• 57
  • T. Yamamoto
    • 35
  • Y. Yamamoto
    • 35
  • J. Yang
    • 51
  • H. Yano
    • 42
  • I. V. Yashin
    • 63
  • D. Yonetoku
    • 32
  • K. Yoshida
    • 35
  • S. Yoshida
    • 27
  • R. Young
    • 79
  • M. Yu. Zotov
    • 63
  • A. Zuccaro Marchi
    • 49
  1. 1.St. Kliment Ohridski University of SofiaSofiaBulgaria
  2. 2.LALUniv Paris-Sud, CNRS/IN2P3OrsayFrance
  3. 3.Omega, Ecole Polytechnique, CNRS/IN2P3PalaiseauFrance
  4. 4.APC, Univ Paris Diderot, CNRS/IN2P3, CEA/Irfu, Obs. de ParisSorbonne Paris CitéParisFrance
  5. 5.IRAPUniversité de Toulouse, CNRSToulouseFrance
  6. 6.ECAPUniversity of Erlangen-NurembergErlangenGermany
  7. 7.Karlsruhe Institute of Technology (KIT)KarlsruheGermany
  8. 8.Ludwig Maximilian UniversityMunichGermany
  9. 9.Institute for Astronomy and Astrophysics, Kepler CenterUniversity of TübingenTübingenGermany
  10. 10.Institut für Theoretische Physik und AstrophysikUniversity of WürzburgWürzburgGermany
  11. 11.Istituto Nazionale di Fisica Nucleare, Sezione di BariBariItaly
  12. 12.Universita’ degli Studi di Bari Aldo Moro and INFN, Sezione di BariBariItaly
  13. 13.Dipartimento di Fisica e AstronomiaUniversita’ di CataniaCataniaItaly
  14. 14.Consiglio Nazionale delle Ricerche (CNR)Ist. di Fisica Applicata Nello CarraraFirenzeItaly
  15. 15.Istituto Nazionale di Fisica Nucleare - Laboratori Nazionali di FrascatiFrascatiItaly
  16. 16.Istituto Nazionale di Fisica Nucleare - Sezione di NapoliNaplesItaly
  17. 17.Dipartimento di Scienze FisicheUniversita’ di Napoli Federico IINaplesItaly
  18. 18.INAF - Istituto di Astrofisica Spaziale e Fisica Cosmica di PalermoPalermoItaly
  19. 19.Istituto Nazionale di Fisica Nucleare - Sezione di Roma Tor VergataRomaItaly
  20. 20.Dipartimento di FisicaUniversita’ di Roma Tor VergataRomaItaly
  21. 21.Istituto Nazionale di Fisica Nucleare - Sezione di TorinoTorinoItaly
  22. 22.Dipartimento di FisicaUniversità di Torino, INFN TorinoTorinoItaly
  23. 23.Istituto Nazionale di AstrofisicaOsservatorio Astrofisico di TorinoTorinoItaly
  24. 24.Istituto Nazionale di Fisica Nucleare - Sezione di CataniaCataniaItaly
  25. 25.Dipartimento di IngegneriaUTIURomeItaly
  26. 26.DIETIUniversita’ degli Studi di Napoli Federico IINapoliItaly
  27. 27.Chiba UniversityChibaJapan
  28. 28.National Institute of Radiological SciencesChibaJapan
  29. 29.Fukui University of TechnologyFukuiJapan
  30. 30.Kinki UniversityHigashi-OsakaJapan
  31. 31.Hiroshima UniversityHiroshimaJapan
  32. 32.Kanazawa UniversityKanazawaJapan
  33. 33.Institute for Cosmic Ray ResearchUniversity of TokyoKashiwaJapan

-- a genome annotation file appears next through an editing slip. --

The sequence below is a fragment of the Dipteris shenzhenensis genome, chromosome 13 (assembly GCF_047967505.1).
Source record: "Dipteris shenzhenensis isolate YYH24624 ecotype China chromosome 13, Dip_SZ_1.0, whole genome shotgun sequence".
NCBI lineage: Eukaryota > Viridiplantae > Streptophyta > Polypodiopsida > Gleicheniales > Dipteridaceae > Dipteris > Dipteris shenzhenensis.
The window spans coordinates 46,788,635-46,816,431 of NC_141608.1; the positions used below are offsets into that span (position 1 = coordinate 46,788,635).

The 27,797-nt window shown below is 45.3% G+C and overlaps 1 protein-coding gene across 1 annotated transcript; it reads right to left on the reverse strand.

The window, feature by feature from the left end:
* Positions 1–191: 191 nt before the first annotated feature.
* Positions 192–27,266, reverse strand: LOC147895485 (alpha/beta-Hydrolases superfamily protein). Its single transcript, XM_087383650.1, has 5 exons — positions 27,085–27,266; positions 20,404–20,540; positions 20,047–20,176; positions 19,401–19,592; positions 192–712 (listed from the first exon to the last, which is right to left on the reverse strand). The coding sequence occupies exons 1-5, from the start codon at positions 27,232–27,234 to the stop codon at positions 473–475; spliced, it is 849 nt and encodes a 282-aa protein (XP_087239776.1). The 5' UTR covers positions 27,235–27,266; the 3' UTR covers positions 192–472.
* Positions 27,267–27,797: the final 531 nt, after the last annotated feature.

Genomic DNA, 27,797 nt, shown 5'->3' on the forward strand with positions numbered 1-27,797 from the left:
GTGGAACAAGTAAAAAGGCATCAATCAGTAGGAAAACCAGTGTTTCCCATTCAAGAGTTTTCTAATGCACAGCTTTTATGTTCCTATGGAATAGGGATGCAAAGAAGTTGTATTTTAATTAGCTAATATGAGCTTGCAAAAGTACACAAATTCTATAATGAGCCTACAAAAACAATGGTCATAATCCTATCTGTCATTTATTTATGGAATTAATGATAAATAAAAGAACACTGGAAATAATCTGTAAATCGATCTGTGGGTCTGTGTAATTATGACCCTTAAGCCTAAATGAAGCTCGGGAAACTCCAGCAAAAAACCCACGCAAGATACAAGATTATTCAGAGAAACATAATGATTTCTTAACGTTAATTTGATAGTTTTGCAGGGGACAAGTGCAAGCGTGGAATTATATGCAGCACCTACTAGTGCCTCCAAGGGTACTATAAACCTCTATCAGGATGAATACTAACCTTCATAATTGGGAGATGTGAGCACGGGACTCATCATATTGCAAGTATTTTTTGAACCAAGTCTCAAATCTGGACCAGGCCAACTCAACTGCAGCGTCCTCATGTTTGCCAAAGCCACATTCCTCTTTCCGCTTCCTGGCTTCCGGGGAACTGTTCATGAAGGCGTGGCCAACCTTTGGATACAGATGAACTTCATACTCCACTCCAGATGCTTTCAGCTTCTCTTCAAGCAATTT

34. 34.Kobe UniversityKobeJapan
  35. 35.Konan UniversityKobeJapan
  36. 36.Kyoto UniversityKyotoJapan
  37. 37.Yukawa InstituteKyoto UniversityKyotoJapan
  38. 38.National Astronomical ObservatoryMitakaJapan
  39. 39.Nagoya UniversityNagoyaJapan
  40. 40.Solar-Terrestrial Environment LaboratoryNagoya UniversityNagoyaJapan
  41. 41.Graduate School of ScienceOsaka City UniversityOsakaJapan
  42. 42.Institute of Space and Astronautical Science/JAXASagamiharaJapan
  43. 43.Aoyama Gakuin UniversitySagamiharaJapan
  44. 44.Saitama UniversitySaitamaJapan
  45. 45.Hokkaido UniversitySapporoJapan
  46. 46.Interactive Research Center of ScienceTokyo Institute of TechnologyTokyoJapan
  47. 47.University of TokyoTokyoJapan
  48. 48.High Energy Accelerator Research Organization (KEK)TsukubaJapan
  49. 49.RIKENWakoJapan
  50. 50.Korea Astronomy and Space Science Institute (KASI)DaejeonRepublic of Korea
  51. 51.Ewha Womans UniversitySeoulRepublic of Korea
  52. 52.Sungkyunkwan UniversitySeoulRepublic of Korea
  53. 53.Center for Galaxy Evolution ResearchYonsei UniversitySeoulRepublic of Korea
  54. 54.Universidad Nacional Autónoma de México (UNAM)Mexico CityMexico
  55. 55.Universidad Michoacana de San Nicolas de Hidalgo (UMSNH)MoreliaMexico
  56. 56.Benemérita Universidad Autónoma de Puebla (BUAP)PueblaMexico
  57. 57.Institute of PhysicsJan Kochanowski UniversityKielcePoland
  58. 58.Astronomical ObservatoryJagiellonian University KrakowPoland
  59. 59.National Centre for Nuclear ResearchLodzPoland
  60. 60.Space Research Centre of the Polish Academy of Sciences (CBK)WarsawPoland
  61. 61.Joint Institute for Nuclear ResearchDubnaRussia
  62. 62.Central Research Institute of Machine Building, TsNIIMashKorolevRussia
  63. 63.Skobeltsyn Institute of Nuclear PhysicsLomonosov Moscow State UniversityMoscowRussia
  64. 64.Department of Space PhysicsInstitute of Experimental PhysicsKosiceSlovakia
  65. 65.Consejo Superior de Investigaciones Científicas (CSIC)MadridSpain
  66. 66.Instituto Nacional de Técnica Aeroespacial (INTA)MadridSpain
  67. 67.Universidad de Alcalá (UAH)MadridSpain
  68. 68.Universidad Carlos III de MadridMadridSpain
  69. 69.Instituto de Astrofísica de Canarias (IAC)TenerifeSpain
  70. 70.Swiss Center for Electronics and Microtechnology (CSEM)NeuchâtelSwitzerland
  71. 71.ISDC Data Centre for AstrophysicsVersoixSwitzerland
  72. 72.Institute for Atmospheric and Climate ScienceETH ZürichZürichSwitzerland
  73. 73.Space Science LaboratoryUniversity of CaliforniaBerkeleyUSA
  74. 74.University of ChicagoChicagoUSA
  75. 75.Colorado School of MinesGoldenUSA
  76. 76.University of Alabama in HuntsvilleHuntsvilleUSA
  77. 77.University of California (UCLA)Los AngelesUSA
  78. 78.University of Wisconsin-MilwaukeeMilwaukeeUSA
  79. 79.NASA - Marshall Space Flight CenterMadison CountyUSA
  80. 80.Vanderbilt UniversityNashvilleUSA
  81. 81.Dipartimento di FisicaUniversità di Torino, INFN TorinoTorinoItaly
  82. 82.INAF-Osservatorio Astrofisico di TorinoPino Torinese (TO)Italy
  83. 83.Istituto Nazionale di Fisica Nucleare - Laboratori Nazionali di FrascatiFrascatiItaly